Maybe we should be worried about the fate of Google+ after all

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Yesterday brought the unexpected news that Google’s Vic Gundotra was leaving the company. Gundotra had been one of the key figures behind Google+, so we wondered what his departure might mean for the fate of the service and its integration with everything else under Google’s umbrella. News that Google would promote a new Google+ head from within the existing team had us assuming that things would be business as usual, even in Gundotra’s absence, but a new report claims that Google may instead be reconsidering what role it wants Google+ playing, and could even massively tone down the extent to which Google+ and all the interactions that go with it are forced upon users.

While Google denies the allegations, TechCrunch cites reports from multiple sources claiming that a lot of the social-network aspect of Google+ is about to fade. The idea that Google wants users signed-in to Google accounts whenever they’re interacting with its services would continue, but the use of Google+ to share content and communicate with friends and colleagues may be quite downplayed; it could still be there for users who seek it out, but there’d be a lot less pressure to steer users in that direction. And while Google had been pushing Google+ more and more with the latest versions of its Android apps, that could start going away, as well.

Supposedly, Google’s transitioning a fair number of employees previously tasked with Google+ to work on other projects; the Hangouts crew would switch focus to Android, as might the team that had developed Google+’s photo sharing.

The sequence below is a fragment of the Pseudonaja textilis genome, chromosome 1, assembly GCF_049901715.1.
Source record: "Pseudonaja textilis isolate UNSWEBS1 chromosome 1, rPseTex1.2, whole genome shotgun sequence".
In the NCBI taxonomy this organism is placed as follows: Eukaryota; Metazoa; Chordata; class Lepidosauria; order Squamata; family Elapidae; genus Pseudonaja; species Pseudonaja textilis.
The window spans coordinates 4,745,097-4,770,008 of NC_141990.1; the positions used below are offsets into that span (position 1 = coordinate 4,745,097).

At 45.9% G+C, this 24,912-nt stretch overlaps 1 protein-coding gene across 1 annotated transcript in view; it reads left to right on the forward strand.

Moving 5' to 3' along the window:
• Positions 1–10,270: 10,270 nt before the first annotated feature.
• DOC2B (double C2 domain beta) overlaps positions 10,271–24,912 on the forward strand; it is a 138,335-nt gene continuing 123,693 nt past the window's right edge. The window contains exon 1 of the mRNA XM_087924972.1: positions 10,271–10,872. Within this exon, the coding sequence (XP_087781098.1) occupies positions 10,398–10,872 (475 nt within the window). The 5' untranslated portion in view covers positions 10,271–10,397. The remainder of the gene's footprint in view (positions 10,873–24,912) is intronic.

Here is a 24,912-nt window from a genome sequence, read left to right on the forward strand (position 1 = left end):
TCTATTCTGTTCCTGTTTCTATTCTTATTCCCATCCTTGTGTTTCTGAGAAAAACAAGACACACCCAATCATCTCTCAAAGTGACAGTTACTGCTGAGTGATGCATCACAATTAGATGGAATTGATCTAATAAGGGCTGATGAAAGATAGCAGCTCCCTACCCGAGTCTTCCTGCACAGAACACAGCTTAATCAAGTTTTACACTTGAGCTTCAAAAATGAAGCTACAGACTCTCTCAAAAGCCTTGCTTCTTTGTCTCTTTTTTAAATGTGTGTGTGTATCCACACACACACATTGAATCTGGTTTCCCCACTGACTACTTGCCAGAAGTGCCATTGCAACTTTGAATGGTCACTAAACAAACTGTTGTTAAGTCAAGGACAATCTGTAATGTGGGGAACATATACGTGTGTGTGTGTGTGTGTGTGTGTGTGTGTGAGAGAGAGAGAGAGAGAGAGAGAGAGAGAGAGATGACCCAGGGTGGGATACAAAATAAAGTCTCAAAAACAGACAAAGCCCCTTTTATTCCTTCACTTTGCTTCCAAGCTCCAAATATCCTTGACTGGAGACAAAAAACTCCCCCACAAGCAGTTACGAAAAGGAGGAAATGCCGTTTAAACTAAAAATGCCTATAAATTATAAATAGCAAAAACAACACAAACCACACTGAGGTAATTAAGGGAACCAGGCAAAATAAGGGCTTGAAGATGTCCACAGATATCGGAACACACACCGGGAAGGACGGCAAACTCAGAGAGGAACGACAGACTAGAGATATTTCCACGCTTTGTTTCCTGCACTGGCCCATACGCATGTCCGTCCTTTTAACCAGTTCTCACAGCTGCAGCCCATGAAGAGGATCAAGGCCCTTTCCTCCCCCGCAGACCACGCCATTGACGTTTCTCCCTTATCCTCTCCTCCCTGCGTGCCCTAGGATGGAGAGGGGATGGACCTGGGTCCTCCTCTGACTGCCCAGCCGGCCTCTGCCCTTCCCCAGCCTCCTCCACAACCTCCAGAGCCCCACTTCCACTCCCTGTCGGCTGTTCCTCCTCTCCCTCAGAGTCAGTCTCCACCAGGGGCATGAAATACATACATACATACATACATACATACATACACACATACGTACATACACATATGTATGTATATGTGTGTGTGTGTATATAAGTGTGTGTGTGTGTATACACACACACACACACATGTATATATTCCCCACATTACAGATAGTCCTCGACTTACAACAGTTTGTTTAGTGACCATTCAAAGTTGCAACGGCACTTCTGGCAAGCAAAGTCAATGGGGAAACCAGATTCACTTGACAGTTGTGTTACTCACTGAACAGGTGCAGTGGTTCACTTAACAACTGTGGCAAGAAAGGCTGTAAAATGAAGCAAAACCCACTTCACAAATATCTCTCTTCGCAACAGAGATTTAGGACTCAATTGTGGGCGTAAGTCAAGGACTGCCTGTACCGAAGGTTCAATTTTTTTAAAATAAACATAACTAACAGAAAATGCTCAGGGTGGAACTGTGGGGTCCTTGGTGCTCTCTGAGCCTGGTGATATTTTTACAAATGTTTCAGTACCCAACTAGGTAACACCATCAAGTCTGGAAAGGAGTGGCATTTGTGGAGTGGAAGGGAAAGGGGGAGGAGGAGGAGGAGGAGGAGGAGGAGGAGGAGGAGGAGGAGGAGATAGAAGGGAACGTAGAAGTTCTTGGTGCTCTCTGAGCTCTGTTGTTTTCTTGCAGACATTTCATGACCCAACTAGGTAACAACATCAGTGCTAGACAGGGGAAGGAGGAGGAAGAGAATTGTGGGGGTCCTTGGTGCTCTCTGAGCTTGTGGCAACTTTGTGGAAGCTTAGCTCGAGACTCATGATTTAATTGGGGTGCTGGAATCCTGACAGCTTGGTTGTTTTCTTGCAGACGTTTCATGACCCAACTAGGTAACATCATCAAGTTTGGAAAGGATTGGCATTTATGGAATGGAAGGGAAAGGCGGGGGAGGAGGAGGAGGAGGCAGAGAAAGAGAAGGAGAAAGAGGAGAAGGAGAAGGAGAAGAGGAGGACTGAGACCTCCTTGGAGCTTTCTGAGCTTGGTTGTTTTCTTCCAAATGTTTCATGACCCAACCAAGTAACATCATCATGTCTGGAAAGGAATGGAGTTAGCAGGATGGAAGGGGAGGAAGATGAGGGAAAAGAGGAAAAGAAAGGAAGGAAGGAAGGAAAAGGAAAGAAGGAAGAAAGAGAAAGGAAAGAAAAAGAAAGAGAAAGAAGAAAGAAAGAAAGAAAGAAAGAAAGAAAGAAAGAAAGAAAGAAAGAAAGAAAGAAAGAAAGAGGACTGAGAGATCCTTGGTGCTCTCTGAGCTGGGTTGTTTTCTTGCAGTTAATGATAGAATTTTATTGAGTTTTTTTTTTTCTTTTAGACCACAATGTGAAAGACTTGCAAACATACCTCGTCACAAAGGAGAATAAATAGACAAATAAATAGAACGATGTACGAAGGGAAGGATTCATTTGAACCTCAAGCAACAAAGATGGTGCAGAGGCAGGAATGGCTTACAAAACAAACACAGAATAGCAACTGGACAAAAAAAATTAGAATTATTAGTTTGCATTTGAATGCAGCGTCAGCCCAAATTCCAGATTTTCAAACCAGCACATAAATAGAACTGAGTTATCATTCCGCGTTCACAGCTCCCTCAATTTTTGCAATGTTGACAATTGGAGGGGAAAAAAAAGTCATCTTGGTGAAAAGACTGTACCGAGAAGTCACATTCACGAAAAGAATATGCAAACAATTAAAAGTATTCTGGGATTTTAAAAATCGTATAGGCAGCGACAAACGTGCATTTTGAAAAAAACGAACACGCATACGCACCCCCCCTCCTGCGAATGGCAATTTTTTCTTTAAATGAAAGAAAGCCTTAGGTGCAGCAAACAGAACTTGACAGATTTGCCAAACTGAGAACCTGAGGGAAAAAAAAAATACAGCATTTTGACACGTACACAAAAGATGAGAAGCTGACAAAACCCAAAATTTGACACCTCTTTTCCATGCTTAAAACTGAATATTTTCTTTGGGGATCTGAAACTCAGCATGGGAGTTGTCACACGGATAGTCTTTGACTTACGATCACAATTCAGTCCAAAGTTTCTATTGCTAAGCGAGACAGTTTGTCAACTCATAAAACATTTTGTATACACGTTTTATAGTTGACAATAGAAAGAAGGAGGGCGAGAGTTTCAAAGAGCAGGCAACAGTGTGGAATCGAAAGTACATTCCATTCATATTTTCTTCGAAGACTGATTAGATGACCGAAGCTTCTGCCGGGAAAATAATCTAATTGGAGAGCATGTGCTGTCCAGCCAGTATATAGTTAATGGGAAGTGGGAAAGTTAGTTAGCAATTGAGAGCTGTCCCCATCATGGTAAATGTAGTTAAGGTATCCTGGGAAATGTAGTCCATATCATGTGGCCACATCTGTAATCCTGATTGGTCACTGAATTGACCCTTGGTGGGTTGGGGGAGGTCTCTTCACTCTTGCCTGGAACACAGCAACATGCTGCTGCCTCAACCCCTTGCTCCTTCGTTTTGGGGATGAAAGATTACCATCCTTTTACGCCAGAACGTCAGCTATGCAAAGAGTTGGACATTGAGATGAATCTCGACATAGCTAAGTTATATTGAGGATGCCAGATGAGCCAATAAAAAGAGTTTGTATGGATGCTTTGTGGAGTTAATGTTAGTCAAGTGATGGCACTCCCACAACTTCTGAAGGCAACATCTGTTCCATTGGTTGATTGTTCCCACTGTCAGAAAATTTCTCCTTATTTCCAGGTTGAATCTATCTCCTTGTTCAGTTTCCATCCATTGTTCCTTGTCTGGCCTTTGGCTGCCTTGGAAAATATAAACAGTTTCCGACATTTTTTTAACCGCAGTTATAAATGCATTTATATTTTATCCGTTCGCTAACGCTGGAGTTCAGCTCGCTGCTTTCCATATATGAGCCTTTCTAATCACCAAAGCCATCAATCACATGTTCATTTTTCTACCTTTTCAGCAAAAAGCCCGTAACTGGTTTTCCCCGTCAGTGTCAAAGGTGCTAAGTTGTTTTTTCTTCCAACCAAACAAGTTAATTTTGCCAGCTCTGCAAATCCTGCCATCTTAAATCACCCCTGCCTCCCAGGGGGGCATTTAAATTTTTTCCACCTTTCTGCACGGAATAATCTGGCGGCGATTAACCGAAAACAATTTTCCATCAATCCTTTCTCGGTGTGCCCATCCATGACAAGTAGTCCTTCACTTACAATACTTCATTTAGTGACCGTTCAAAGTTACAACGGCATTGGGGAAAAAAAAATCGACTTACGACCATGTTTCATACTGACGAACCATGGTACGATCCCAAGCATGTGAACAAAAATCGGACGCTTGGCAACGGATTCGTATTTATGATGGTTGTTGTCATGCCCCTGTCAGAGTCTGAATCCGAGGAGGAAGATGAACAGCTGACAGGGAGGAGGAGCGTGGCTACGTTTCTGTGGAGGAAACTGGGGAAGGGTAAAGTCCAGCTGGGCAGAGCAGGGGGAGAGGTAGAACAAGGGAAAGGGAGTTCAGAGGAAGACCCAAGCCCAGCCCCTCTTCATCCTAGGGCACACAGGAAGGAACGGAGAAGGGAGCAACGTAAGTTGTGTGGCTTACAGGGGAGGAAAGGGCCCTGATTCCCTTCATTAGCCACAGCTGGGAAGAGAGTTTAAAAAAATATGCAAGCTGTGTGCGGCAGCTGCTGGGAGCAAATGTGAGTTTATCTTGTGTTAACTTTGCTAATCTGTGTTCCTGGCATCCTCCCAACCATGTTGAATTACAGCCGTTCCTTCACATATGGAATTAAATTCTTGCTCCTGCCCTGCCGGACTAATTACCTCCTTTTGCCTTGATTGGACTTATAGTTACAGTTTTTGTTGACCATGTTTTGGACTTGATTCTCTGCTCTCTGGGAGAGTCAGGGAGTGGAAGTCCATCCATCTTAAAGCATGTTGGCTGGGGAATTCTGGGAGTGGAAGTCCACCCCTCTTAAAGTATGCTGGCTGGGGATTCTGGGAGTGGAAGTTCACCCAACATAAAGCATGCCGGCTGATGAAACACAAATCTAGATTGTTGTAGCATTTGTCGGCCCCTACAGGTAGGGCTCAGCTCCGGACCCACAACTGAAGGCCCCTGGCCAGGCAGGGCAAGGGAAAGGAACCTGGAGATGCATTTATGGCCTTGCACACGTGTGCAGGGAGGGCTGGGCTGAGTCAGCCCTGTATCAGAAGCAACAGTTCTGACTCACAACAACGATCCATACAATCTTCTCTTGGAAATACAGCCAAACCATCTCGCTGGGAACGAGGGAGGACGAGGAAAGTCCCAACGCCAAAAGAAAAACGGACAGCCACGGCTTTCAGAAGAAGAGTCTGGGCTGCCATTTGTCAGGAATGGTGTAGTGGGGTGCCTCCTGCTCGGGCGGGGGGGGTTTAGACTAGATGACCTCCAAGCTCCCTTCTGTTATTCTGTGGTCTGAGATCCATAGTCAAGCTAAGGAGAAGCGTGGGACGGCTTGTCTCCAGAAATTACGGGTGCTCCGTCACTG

Why give up on Google+ to such an extent? There’s not likely to be any singular reason (even assuming this report is remotely accurate), but Facebook’s recent acquisition of WhatsApp has been mentioned as a failure for Google+ so large that there might not be hope of recovery.

Again, Google’s official word is that Gundotra’s departure will have “no impact on our Google+ strategy,” but with multiple sources sounding the alarm like this – well, it sure sounds like something’s afoot.

Source: TechCrunch
Via: Droid-life

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About The Author
Stephen Schenck
Stephen has been writing about electronics since 2008, which only serves to frustrate him that he waited so long to combine his love of gadgets and his degree in writing. In his spare time, he collects console and arcade game hardware, is a motorcycle enthusiast, and enjoys trapping blue crabs. Stephen's first mobile device was a 624 MHz Dell Axim X30, which he's convinced is still a viable platform. Stephen longs for a market where phones are sold independently of service, and bandwidth is cheap and plentiful; he's not holding his breath. In the meantime, he devours smartphone news and tries to sort out the juicy bitsRead more about Stephen Schenck!